While the first day’s tasting saw 21 participating wineries assemble in a historical building in Torroja del Priorat, the small village housing the office of the Consell Regulador De La Denominació d’Origen Qualificada Priorat, the next day saw 45 wineries participate in the event at Scala Dei, the historical winery with an awesome backdrop, but making it impossible to taste wines from several producers.
|Tasting at Torroja del Priorat
At the risk of being termed elitist, one had to start tasting the wines and meeting the iconic producers like Alvaro Palacios whose l’Ermita 2010 was brilliant (emotional as Alvaro described), Finca Dofi 2009 a smooth talker and Gratallops Vi de la Vila 2009 simply too sexy for words (Alvaro termed it as sensuous).
One had a tasting at Clos Mogador with the Barbier family, Clos Figueras with Christopher Canaan , and Torres with Mireia Torres. Fortunately the ‘Queen of Cult’ was also there just for a day on the second day and chatting with her about her cult wine Clos Erasmus, which I tasted and then drank, was an equal pleasure .
But to me, visiting the vineyards and winery and tasting in those environs was far more interesting and important. I did not mind spending an extra day visiting wineries on my own, thanks to the wonderful efforts of Salus Alvarez, the humble President of the DOQ Priorat, who is also the General manager of Vall Llach owned by the well known Spanish singer from this area- Lluis Llach.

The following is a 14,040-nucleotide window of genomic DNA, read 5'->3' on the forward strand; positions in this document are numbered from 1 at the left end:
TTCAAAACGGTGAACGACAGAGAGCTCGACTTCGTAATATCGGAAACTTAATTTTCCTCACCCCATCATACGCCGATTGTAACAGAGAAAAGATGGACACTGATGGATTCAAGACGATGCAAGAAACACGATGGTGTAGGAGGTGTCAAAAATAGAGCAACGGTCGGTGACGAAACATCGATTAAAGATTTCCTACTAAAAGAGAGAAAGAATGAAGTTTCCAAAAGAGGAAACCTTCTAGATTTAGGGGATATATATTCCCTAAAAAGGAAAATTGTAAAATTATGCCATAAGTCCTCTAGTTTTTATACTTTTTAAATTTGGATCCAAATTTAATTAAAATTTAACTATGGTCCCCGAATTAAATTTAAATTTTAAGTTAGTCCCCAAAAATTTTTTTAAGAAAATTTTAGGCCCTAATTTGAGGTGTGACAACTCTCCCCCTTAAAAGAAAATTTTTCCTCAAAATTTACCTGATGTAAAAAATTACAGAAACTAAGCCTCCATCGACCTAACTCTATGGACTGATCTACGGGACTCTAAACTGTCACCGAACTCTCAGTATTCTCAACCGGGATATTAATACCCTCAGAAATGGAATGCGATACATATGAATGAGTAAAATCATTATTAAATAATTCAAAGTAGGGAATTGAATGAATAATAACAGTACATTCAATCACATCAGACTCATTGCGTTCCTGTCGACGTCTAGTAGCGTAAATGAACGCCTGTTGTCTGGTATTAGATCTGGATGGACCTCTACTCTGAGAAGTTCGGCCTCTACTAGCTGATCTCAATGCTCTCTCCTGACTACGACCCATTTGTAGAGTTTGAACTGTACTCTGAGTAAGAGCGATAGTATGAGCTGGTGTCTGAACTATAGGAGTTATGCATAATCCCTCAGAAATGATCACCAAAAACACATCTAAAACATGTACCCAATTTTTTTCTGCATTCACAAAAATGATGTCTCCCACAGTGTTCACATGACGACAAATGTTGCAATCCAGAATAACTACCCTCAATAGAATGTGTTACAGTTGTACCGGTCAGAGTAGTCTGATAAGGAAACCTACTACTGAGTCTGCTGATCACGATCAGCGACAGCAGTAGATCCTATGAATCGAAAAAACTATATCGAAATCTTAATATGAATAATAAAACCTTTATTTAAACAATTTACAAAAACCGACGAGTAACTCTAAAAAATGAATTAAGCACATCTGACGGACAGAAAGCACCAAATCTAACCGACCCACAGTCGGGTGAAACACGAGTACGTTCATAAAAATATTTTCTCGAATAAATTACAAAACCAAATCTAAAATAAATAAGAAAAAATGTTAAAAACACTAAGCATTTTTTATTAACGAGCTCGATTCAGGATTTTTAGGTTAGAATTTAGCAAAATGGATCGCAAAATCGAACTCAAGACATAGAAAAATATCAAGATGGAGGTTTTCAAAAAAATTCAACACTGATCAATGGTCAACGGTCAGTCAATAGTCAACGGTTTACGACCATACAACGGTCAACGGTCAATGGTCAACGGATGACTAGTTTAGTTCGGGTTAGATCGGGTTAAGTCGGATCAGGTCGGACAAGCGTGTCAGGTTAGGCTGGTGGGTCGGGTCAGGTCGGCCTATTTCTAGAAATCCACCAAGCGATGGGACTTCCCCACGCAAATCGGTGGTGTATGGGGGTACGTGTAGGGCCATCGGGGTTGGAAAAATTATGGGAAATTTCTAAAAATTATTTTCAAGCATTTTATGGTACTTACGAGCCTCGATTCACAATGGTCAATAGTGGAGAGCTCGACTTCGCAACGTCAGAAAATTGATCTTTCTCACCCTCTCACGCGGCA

El Lloar, Tarragona
It is mystifying why Miguel Torres, who went to Chile to start a winery in the seventies, using advanced technology that placed it on the world wine map, did not come to his own backyard. His main winery in Villa Franca in Catalonia, is barely 60 kms from this region. But he did buy vineyards in El Loar and Porrera in 1996 after scouting around and set up Torres Priorat. His daughter Mireia Torres who heads the winery was present at the Tastings at this International Exhibition of Priorat Wines and was gracious enough to give a guided tour of the relatively new winery after the tastings on the second day.
|Mireia Torres at her winery with Porrera vineyards behind
On second thoughts one also wonders how Torres chose to enter the region. He is used to making wine in big numbers in Penedès and Chile. The quantity possible here is rather small. But Miguel is also known to perpetually plan to bring out better quality wines and ‘Perpetual’ from Priorat fits the picture frame even though they produce less than 10,000 bottles and the quantities are never going to increase much. The 70 hA vineyards in the Llicorella (schist-slate) filled land make high quality wines.